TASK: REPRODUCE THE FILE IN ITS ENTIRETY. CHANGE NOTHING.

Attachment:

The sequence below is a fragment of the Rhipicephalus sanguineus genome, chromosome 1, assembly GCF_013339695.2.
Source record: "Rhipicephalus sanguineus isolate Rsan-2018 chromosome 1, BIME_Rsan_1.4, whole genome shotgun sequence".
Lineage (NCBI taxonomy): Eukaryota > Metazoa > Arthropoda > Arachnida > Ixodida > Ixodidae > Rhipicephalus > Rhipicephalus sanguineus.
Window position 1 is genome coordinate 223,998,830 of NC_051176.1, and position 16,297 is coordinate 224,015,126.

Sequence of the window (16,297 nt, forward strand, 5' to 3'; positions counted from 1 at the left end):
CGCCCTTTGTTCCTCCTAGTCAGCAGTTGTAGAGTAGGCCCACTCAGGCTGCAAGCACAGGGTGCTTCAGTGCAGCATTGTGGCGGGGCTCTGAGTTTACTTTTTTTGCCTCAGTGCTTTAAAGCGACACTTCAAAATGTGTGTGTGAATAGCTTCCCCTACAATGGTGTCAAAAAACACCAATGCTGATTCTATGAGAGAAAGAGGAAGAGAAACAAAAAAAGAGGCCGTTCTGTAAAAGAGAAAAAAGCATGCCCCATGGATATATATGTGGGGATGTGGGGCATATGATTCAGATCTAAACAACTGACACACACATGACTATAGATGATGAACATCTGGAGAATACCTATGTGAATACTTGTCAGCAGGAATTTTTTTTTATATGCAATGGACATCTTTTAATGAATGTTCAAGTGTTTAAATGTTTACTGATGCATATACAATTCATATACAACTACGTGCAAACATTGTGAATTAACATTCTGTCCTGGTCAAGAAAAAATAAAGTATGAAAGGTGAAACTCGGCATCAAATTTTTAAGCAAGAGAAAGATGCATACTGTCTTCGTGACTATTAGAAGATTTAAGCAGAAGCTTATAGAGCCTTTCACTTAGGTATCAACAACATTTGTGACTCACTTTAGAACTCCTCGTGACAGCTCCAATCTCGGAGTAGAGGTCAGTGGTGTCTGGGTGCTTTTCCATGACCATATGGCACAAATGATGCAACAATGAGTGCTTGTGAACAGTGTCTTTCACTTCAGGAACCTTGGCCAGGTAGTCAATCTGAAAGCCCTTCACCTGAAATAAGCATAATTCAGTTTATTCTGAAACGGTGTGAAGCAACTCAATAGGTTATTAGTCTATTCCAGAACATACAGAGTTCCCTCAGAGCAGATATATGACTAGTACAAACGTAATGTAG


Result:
The sequence below is a fragment of the Rhipicephalus sanguineus genome, chromosome 1, assembly GCF_013339695.2.
Source record: "Rhipicephalus sanguineus isolate Rsan-2018 chromosome 1, BIME_Rsan_1.4, whole genome shotgun sequence".
Lineage (NCBI taxonomy): Eukaryota > Metazoa > Arthropoda > Arachnida > Ixodida > Ixodidae > Rhipicephalus > Rhipicephalus sanguineus.
Window position 1 is genome coordinate 223,998,830 of NC_051176.1, and position 16,297 is coordinate 224,015,126.

Sequence of the window (16,297 nt, forward strand, 5' to 3'; positions counted from 1 at the left end):
CGCCCTTTGTTCCTCCTAGTCAGCAGTTGTAGAGTAGGCCCACTCAGGCTGCAAGCACAGGGTGCTTCAGTGCAGCATTGTGGCGGGGCTCTGAGTTTACTTTTTTTGCCTCAGTGCTTTAAAGCGACACTTCAAAATGTGTGTGTGAATAGCTTCCCCTACAATGGTGTCAAAAAACACCAATGCTGATTCTATGAGAGAAAGAGGAAGAGAAACAAAAAAAGAGGCCGTTCTGTAAAAGAGAAAAAAGCATGCCCCATGGATATATATGTGGGGATGTGGGGCATATGATTCAGATCTAAACAACTGACACACACATGACTATAGATGATGAACATCTGGAGAATACCTATGTGAATACTTGTCAGCAGGAATTTTTTTTTATATGCAATGGACATCTTTTAATGAATGTTCAAGTGTTTAAATGTTTACTGATGCATATACAATTCATATACAACTACGTGCAAACATTGTGAATTAACATTCTGTCCTGGTCAAGAAAAAATAAAGTATGAAAGGTGAAACTCGGCATCAAATTTTTAAGCAAGAGAAAGATGCATACTGTCTTCGTGACTATTAGAAGATTTAAGCAGAAGCTTATAGAGCCTTTCACTTAGGTATCAACAACATTTGTGACTCACTTTAGAACTCCTCGTGACAGCTCCAATCTCGGAGTAGAGGTCAGTGGTGTCTGGGTGCTTTTCCATGACCATATGGCACAAATGATGCAACAATGAGTGCTTGTGAACAGTGTCTTTCACTTCAGGAACCTTGGCCAGGTAGTCAATCTGAAAGCCCTTCACCTGAAATAAGCATAATTCAGTTTATTCTGAAACGGTGTGAAGCAACTCAATAGGTTATTAGTCTATTCCAGAACATACAGAGTTCCCTCAGAGCAGATATATGACTAGTACAAACGTAATGTAG